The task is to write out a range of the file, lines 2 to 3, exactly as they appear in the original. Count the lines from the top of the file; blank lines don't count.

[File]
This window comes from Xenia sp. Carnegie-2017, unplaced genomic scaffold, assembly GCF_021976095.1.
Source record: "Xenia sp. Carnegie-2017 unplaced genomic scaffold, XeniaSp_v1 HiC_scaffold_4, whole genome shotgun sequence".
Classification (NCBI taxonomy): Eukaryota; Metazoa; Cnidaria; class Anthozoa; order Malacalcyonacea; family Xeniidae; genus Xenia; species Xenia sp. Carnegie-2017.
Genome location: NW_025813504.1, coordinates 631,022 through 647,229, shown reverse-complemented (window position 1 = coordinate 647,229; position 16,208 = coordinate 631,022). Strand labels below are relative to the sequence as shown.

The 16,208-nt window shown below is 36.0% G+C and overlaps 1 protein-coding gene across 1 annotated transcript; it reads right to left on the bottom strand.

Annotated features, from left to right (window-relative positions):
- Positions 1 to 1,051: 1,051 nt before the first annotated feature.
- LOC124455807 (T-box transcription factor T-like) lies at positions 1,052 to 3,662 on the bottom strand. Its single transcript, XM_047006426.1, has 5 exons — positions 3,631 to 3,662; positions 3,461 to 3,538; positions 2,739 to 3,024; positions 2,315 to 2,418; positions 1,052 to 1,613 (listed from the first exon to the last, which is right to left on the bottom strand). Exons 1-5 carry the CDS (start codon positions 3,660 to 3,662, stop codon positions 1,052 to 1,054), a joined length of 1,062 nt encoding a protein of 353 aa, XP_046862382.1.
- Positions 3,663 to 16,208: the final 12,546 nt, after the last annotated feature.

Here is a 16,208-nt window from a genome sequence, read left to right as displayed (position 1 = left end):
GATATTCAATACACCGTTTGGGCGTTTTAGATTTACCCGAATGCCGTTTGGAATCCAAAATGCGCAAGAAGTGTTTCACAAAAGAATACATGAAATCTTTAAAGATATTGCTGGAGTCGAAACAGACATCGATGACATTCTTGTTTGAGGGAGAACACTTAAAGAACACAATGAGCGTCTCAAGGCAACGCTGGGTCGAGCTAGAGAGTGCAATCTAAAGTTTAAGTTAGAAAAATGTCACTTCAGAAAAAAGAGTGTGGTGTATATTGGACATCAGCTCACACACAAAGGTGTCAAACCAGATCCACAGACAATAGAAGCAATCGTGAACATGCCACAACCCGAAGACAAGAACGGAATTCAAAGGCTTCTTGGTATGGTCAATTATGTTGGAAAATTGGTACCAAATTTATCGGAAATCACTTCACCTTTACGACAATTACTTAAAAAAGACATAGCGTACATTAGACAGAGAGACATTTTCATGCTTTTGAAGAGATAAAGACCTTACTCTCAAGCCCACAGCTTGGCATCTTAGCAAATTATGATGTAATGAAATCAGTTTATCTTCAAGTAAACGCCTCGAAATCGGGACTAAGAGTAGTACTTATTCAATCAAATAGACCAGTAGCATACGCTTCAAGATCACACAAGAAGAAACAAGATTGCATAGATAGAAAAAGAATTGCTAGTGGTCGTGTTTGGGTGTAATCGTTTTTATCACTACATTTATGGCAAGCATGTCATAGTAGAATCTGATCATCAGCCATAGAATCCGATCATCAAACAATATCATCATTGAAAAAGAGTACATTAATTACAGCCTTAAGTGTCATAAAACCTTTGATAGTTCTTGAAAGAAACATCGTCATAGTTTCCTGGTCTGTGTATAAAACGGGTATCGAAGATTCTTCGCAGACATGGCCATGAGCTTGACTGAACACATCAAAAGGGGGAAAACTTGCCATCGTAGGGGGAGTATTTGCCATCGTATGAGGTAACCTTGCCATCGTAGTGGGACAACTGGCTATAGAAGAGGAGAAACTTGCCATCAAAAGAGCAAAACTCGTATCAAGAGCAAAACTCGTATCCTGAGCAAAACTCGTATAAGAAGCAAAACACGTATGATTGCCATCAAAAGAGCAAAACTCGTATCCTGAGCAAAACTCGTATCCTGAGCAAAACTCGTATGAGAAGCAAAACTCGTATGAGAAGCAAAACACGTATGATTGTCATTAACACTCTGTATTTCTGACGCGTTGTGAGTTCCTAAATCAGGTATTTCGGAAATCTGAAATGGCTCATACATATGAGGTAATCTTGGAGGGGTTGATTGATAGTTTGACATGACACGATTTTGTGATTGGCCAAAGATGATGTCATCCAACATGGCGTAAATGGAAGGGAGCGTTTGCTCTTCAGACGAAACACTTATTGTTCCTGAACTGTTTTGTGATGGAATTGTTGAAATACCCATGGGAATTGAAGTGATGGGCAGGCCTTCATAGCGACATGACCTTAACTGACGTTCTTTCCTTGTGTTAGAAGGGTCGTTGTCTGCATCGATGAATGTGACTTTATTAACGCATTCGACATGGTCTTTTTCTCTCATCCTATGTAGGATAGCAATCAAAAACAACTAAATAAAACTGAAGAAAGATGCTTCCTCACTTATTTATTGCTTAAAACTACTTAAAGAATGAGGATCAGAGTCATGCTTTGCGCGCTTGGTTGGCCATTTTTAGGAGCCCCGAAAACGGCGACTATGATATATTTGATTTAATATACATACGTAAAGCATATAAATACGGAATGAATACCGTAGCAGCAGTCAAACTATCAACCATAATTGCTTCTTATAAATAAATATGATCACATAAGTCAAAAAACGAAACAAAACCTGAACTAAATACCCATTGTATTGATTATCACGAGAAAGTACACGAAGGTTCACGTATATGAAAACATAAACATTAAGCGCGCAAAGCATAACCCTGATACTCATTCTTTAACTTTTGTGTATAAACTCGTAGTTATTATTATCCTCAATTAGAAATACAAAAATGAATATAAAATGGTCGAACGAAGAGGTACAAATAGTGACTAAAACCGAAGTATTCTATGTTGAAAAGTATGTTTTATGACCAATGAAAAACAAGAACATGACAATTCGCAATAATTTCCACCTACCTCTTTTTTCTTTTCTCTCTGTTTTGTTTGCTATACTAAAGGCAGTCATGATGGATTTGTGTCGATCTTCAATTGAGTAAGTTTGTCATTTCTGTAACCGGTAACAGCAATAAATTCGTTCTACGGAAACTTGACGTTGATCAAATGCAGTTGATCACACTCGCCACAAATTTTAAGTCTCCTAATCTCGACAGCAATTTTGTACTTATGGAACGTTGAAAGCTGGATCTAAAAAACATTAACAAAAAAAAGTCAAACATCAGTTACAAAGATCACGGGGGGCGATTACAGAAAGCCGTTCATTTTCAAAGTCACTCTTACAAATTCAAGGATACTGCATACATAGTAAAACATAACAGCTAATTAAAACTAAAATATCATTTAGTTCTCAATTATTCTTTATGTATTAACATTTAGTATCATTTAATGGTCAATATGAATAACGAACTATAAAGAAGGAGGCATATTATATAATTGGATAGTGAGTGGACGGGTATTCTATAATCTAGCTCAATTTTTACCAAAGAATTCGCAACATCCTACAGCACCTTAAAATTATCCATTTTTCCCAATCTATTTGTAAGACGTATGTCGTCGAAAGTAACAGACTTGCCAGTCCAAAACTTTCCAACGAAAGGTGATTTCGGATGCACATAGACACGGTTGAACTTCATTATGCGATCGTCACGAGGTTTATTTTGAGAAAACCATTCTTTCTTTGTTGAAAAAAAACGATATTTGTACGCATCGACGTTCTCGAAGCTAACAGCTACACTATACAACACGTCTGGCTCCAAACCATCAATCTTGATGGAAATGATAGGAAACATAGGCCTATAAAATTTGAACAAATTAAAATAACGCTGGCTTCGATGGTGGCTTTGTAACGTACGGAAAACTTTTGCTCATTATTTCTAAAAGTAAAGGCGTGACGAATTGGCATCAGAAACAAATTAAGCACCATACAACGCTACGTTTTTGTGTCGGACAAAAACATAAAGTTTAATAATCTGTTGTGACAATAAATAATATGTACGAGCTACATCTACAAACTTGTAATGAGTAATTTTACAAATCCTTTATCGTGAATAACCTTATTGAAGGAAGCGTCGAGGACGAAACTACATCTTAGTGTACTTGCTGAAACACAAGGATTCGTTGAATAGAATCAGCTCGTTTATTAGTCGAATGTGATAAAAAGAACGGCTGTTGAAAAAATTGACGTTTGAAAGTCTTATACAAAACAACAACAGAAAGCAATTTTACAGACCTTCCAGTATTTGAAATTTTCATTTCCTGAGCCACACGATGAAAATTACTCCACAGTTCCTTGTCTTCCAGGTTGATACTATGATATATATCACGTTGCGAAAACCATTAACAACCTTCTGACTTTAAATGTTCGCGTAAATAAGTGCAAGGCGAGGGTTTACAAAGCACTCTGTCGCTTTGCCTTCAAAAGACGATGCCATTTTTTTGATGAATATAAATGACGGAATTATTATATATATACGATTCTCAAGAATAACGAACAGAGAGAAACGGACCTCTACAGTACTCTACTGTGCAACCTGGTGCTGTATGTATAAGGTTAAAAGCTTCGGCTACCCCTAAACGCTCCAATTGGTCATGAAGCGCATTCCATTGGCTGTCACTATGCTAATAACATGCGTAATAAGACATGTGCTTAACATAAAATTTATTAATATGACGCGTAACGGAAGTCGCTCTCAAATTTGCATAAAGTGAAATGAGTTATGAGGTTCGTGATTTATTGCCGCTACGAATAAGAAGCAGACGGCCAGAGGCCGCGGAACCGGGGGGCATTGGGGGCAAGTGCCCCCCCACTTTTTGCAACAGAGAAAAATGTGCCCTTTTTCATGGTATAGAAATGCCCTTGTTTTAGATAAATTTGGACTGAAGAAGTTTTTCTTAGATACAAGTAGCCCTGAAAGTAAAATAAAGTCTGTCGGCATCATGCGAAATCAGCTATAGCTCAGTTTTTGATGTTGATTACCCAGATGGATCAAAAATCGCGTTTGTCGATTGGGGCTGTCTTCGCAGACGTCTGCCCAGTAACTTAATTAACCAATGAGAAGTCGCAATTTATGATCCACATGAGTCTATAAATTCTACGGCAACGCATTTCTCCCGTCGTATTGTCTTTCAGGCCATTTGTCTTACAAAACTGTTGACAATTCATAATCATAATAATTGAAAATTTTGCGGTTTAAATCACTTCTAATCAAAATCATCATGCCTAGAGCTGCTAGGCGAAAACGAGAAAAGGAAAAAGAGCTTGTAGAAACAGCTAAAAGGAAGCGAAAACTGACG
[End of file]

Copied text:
Source record: "Xenia sp. Carnegie-2017 unplaced genomic scaffold, XeniaSp_v1 HiC_scaffold_4, whole genome shotgun sequence".
Classification (NCBI taxonomy): Eukaryota; Metazoa; Cnidaria; class Anthozoa; order Malacalcyonacea; family Xeniidae; genus Xenia; species Xenia sp. Carnegie-2017.